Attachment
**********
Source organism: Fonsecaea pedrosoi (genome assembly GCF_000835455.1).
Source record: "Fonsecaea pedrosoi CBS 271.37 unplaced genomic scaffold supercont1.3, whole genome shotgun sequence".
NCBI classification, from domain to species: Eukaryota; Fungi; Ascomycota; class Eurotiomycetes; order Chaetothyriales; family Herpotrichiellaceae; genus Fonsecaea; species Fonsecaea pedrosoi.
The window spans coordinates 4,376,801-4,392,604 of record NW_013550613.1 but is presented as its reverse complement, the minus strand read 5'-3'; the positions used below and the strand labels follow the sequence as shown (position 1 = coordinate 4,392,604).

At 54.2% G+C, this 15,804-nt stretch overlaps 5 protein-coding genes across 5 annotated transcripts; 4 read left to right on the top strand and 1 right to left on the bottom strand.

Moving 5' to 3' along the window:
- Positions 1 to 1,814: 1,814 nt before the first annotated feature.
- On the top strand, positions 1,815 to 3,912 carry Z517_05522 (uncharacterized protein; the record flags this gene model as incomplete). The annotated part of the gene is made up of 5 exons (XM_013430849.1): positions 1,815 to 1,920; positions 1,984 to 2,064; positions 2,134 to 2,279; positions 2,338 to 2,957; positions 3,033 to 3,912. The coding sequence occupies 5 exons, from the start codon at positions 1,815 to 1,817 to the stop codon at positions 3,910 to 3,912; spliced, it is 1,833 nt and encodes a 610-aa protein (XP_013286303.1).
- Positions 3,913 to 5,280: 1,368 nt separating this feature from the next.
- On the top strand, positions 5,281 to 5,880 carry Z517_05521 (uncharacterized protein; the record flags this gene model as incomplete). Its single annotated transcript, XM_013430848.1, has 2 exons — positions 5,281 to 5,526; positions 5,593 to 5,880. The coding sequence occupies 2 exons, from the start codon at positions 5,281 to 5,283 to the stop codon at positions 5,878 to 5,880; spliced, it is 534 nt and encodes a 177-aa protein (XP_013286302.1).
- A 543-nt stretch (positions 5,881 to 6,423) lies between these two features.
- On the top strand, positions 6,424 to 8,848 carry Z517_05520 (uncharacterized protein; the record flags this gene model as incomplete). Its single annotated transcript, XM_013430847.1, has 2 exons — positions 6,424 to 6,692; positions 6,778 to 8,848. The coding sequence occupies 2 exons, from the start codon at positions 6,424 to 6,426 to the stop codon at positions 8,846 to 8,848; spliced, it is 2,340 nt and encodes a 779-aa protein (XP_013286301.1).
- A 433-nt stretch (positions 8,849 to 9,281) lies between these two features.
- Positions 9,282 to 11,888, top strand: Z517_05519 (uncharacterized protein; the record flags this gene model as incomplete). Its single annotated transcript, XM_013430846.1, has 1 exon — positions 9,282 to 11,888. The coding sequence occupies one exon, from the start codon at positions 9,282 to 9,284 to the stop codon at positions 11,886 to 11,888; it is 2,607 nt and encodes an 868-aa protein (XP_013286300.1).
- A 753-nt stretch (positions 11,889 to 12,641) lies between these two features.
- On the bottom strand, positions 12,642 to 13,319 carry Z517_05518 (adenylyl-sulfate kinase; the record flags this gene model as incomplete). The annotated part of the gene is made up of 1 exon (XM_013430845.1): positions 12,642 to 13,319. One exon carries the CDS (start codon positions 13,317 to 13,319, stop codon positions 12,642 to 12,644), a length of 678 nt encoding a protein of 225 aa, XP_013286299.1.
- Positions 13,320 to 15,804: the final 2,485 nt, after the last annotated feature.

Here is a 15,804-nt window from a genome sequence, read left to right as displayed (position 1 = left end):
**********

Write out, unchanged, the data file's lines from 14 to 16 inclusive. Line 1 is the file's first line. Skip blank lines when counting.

- Positions 9,282 to 11,888, top strand: Z517_05519 (uncharacterized protein; the record flags this gene model as incomplete). Its single annotated transcript, XM_013430846.1, has 1 exon — positions 9,282 to 11,888. The coding sequence occupies one exon, from the start codon at positions 9,282 to 9,284 to the stop codon at positions 11,886 to 11,888; it is 2,607 nt and encodes an 868-aa protein (XP_013286300.1).
- A 753-nt stretch (positions 11,889 to 12,641) lies between these two features.
- On the bottom strand, positions 12,642 to 13,319 carry Z517_05518 (adenylyl-sulfate kinase; the record flags this gene model as incomplete). The annotated part of the gene is made up of 1 exon (XM_013430845.1): positions 12,642 to 13,319. One exon carries the CDS (start codon positions 13,317 to 13,319, stop codon positions 12,642 to 12,644), a length of 678 nt encoding a protein of 225 aa, XP_013286299.1.